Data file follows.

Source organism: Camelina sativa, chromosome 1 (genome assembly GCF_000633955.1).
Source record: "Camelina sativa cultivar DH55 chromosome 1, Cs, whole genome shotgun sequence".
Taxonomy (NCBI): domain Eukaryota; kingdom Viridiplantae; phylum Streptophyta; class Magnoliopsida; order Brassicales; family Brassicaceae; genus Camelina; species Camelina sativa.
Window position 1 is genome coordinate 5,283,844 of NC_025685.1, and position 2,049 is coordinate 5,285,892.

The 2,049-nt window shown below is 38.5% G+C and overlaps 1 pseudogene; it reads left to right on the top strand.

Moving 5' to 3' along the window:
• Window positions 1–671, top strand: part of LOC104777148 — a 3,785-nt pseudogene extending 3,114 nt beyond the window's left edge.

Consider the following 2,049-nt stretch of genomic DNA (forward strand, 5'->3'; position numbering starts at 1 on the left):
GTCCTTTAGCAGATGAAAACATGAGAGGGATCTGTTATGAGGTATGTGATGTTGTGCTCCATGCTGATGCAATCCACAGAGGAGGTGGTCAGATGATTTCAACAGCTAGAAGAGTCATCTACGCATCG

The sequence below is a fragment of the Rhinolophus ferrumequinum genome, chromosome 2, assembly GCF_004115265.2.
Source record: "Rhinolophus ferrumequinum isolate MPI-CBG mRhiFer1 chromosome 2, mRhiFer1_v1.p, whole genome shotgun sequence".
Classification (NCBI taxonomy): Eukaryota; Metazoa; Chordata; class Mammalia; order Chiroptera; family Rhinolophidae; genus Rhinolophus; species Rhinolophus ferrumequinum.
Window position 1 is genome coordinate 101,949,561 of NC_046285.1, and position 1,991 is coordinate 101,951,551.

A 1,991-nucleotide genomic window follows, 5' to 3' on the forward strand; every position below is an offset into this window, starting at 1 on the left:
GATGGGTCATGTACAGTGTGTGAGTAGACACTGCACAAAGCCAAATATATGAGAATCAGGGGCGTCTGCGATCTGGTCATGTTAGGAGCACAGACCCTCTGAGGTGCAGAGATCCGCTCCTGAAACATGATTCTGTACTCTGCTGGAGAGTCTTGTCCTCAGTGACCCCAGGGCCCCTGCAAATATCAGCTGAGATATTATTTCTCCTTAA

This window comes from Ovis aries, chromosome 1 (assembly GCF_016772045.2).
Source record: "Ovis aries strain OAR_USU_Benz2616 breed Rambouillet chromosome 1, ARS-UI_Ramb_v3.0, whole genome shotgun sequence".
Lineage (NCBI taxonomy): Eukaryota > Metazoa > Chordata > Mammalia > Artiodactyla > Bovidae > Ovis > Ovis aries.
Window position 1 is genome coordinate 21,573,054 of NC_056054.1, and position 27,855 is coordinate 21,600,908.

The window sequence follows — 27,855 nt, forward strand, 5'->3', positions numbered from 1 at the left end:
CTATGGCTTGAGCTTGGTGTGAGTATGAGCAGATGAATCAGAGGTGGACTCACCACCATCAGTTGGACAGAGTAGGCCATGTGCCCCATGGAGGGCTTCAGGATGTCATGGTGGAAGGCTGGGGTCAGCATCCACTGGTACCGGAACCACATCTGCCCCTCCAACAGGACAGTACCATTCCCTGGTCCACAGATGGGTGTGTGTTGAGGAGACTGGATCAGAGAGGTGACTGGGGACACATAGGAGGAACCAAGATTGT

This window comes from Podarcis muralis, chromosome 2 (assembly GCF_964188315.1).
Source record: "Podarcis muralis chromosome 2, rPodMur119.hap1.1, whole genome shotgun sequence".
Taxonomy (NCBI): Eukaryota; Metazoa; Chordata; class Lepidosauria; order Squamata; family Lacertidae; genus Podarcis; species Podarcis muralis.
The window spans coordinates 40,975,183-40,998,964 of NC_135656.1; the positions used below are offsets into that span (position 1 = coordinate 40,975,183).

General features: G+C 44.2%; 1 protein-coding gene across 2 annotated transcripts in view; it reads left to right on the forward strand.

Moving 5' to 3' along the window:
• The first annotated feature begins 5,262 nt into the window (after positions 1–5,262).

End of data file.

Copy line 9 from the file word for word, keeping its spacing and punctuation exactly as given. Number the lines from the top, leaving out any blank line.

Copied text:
GTCCTTTAGCAGATGAAAACATGAGAGGGATCTGTTATGAGGTATGTGATGTTGTGCTCCATGCTGATGCAATCCACAGAGGAGGTGGTCAGATGATTTCAACAGCTAGAAGAGTCATCTACGCATCG